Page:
by Bethany Augliere | Wednesday, Jul 28, 2021

In the depths of the ocean, soft-corals sway in the current while sponges sit immobile and anchored to rocks. These animals may be the key to curing diseases such as Methicillin-resistant  Staphylococcus aureus  (MRSA) and triple negative breast cancer, and that’s the mission of Florida Atlantic University’s Harbor Branch Oceanographic Institute Marine Biomedical & Biotechnology Research Program.


The drug discovery program was founded in 1984, and since then, scientists have amassed 30,000 samples of marine life to find potential disease fighting chemicals. “The sea is this huge resource that is largely untapped, unknown and potentially contains the cure for lots of different types of diseases,” said Peter McCarthy, Ph.D., a microbiologist at FAU Harbor Branch who is part of the program. “We need to get out there, we need to find these things.”


In an era where antibacterial resistance is becoming an increasing problem, McCarthy’s work focuses on discovering new antibiotics, many times from sponges. “In the not too distant future — if not already — the majority of bacterial diseases will no longer be treated by antibiotics that exist at the moment.”


McCarthy’s team has found sponges that show activity against the deadly MRSA, as well as a lesser-known bacterium that causes problems for people with cystic fibrosis and other diseases, known as  Pseudomonas aeruginosa.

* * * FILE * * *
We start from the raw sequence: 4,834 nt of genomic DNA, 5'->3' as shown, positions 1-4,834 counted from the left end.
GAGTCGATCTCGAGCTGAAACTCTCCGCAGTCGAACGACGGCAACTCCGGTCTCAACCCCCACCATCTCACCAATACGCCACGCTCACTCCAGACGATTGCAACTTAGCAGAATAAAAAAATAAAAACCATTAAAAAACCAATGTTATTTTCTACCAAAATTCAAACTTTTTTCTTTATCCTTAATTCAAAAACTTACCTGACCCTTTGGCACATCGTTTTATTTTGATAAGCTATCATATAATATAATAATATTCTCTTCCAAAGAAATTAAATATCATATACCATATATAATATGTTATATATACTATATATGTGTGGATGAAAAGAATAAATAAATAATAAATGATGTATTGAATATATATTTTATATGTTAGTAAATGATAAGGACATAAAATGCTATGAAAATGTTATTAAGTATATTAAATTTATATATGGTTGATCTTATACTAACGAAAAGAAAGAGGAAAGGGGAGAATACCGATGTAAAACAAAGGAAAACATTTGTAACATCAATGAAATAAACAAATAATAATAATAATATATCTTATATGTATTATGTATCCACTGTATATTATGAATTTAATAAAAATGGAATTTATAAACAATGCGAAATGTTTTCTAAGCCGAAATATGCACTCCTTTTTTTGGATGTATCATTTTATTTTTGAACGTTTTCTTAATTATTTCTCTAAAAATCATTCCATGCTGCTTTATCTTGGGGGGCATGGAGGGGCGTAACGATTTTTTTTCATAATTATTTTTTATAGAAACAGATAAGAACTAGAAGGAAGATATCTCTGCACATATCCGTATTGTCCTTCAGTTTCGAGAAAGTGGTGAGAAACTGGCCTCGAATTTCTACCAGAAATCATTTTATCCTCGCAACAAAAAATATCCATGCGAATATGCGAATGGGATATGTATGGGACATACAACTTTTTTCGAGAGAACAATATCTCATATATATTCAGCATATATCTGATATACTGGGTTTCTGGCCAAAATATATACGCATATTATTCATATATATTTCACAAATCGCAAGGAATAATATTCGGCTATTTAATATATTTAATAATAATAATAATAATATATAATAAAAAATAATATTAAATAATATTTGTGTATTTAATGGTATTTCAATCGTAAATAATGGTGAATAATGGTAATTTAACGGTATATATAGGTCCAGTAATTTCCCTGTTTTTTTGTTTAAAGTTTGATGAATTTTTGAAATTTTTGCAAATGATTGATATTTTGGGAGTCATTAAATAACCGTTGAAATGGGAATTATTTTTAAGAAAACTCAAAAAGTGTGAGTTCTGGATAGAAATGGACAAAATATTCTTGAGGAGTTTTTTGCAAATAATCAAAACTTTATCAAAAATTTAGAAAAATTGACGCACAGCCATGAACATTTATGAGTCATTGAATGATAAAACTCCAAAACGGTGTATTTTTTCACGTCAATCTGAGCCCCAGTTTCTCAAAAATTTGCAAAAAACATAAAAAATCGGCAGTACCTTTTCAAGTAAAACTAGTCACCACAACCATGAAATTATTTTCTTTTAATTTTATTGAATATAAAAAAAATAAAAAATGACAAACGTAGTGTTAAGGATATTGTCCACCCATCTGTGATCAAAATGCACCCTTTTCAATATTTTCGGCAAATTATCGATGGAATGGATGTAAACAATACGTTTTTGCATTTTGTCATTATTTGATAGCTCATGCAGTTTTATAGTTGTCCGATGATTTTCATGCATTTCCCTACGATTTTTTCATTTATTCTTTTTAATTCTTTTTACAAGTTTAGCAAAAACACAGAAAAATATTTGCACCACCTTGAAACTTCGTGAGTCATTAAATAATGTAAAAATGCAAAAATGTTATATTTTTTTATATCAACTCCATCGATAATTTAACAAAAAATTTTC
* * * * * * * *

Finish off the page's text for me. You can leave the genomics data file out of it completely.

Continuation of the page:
More than half of the cancer drugs currently being used for cancer treatment come from nature, said Esther Guzmán, Ph.D., who leads the Cancer Cell Research Lab that focuses on finding marine natural products with the ability to fight cancer. In pancreatic cancer — one of the world’s deadliest cancers — Guzman found chemicals from a sponge right off Port Everglades in Fort Lauderdale that reduces pancreatic tumor size. “The more research we do, the better our understanding of cancer, which increases our chances of finding new treatments” she said.


Amy Wright, Ph.D., lead of the Natural Products Chemistry program, is responsible for taking the promising samples that McCarthy and Guzmán find, and further breaking them down to figure out exactly which compounds are responsible for the anti-cancer or antibacterial activity.


In the past, scientists used the now retired Johnson Sea Link subs to dive down thousands of feet and scoop up the samples to bring back to the lab. Wright has 171 dives in the subs, calling it a “once in a lifetime experience, many times.” Now, the team collects most of the samples using remotely operated robots sent to the seafloor without ever leaving the deck of the ship.


“It’s important to conserve the ocean and its biodiversity,” said Wright. But in order to do the work, “it’s also important for people to encourage their elected officials to support the funding of research aimed at discovering cures from the sea.